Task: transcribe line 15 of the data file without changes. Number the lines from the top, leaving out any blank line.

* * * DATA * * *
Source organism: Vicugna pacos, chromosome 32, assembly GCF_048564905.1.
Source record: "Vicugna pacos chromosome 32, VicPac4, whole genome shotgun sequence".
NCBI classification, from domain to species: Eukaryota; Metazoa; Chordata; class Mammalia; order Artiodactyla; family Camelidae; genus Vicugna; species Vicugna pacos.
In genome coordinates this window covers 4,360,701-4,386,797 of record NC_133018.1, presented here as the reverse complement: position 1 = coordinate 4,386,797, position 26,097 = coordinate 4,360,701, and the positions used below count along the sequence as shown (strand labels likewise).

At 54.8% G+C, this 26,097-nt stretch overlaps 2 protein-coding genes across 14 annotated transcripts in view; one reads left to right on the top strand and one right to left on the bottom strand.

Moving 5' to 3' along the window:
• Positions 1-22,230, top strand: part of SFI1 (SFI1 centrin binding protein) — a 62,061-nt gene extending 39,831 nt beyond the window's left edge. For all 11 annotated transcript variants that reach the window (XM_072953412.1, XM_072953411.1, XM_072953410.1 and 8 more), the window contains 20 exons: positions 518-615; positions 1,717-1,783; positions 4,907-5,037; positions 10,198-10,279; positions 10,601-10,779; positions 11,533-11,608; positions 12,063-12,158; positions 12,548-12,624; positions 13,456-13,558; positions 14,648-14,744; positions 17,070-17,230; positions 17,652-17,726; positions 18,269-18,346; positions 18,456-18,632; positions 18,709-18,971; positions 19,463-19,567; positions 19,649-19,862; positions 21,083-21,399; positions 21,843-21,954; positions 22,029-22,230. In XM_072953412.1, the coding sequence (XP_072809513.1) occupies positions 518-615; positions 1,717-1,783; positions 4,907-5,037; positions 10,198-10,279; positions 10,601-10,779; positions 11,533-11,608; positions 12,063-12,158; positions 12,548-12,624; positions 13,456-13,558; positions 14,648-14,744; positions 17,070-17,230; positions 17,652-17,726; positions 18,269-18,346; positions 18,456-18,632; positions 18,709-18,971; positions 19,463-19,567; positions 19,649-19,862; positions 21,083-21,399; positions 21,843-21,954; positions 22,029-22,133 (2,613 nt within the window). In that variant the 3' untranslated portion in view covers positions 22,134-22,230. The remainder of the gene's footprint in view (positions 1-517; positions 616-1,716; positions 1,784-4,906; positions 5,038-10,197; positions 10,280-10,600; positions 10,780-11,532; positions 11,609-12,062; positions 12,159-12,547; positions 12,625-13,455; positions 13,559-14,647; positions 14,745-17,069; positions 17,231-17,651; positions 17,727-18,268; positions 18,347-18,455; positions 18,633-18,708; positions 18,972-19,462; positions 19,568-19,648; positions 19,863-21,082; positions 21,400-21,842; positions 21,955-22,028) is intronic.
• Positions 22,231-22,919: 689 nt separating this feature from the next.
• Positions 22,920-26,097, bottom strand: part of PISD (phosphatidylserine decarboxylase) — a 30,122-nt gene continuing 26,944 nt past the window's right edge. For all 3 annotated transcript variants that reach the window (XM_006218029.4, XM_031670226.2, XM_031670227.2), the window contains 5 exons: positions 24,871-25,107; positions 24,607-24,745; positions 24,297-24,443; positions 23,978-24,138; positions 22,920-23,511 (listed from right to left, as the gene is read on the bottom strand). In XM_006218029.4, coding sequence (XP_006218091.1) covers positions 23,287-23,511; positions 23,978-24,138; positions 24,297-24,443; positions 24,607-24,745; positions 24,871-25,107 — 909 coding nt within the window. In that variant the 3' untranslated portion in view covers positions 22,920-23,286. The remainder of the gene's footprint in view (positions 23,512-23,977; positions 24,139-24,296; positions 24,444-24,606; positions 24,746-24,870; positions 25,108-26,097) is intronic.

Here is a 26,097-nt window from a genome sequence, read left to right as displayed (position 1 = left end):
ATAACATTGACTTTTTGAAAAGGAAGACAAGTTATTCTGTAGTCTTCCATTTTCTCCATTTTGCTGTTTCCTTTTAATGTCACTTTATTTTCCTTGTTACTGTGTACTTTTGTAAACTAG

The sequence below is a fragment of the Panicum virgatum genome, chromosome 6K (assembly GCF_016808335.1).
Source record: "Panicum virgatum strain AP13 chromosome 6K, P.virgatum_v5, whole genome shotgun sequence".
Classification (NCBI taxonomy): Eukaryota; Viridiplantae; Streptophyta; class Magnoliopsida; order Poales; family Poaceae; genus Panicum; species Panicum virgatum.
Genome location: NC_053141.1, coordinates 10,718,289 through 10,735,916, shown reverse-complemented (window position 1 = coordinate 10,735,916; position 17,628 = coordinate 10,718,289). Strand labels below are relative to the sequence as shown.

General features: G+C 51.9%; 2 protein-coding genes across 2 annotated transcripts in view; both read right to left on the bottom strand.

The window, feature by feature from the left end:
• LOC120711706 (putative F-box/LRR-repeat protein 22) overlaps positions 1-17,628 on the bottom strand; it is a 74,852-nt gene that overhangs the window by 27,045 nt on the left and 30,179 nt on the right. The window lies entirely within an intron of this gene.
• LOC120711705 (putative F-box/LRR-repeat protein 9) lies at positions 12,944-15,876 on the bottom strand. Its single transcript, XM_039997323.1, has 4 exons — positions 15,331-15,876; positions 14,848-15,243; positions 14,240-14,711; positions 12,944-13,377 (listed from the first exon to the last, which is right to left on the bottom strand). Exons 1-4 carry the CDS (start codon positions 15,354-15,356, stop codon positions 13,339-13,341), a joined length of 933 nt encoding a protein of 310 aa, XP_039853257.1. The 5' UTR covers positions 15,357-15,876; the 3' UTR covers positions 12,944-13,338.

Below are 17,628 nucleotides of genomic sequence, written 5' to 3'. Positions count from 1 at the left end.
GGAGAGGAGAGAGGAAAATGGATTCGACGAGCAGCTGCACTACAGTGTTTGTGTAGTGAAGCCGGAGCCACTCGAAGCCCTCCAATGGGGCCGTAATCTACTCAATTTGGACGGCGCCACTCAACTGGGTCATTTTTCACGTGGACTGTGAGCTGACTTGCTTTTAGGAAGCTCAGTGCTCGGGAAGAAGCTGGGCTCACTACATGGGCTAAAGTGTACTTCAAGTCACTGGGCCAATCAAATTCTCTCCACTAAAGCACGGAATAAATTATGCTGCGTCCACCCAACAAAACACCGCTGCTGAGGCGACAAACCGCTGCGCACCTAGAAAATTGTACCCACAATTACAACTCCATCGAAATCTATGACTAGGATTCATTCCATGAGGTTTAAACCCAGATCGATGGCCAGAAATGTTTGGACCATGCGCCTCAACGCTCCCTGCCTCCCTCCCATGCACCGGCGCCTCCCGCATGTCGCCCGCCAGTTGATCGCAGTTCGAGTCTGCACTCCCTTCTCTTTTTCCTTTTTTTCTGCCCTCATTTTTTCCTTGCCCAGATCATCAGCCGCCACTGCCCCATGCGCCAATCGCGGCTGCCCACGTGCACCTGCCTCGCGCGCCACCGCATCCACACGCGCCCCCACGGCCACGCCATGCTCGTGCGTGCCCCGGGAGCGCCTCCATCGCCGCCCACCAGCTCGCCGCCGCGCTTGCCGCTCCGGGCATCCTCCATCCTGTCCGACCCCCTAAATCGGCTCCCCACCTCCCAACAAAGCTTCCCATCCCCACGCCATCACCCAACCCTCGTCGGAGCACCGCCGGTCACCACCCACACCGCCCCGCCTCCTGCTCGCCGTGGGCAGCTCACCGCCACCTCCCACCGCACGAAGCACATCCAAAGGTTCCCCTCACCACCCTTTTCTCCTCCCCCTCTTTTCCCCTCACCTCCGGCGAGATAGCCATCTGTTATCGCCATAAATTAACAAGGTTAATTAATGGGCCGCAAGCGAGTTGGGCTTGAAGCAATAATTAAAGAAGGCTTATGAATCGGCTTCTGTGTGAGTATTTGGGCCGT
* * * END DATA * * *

Genome location: NC_053141.1, coordinates 10,718,289 through 10,735,916, shown reverse-complemented (window position 1 = coordinate 10,735,916; position 17,628 = coordinate 10,718,289). Strand labels below are relative to the sequence as shown.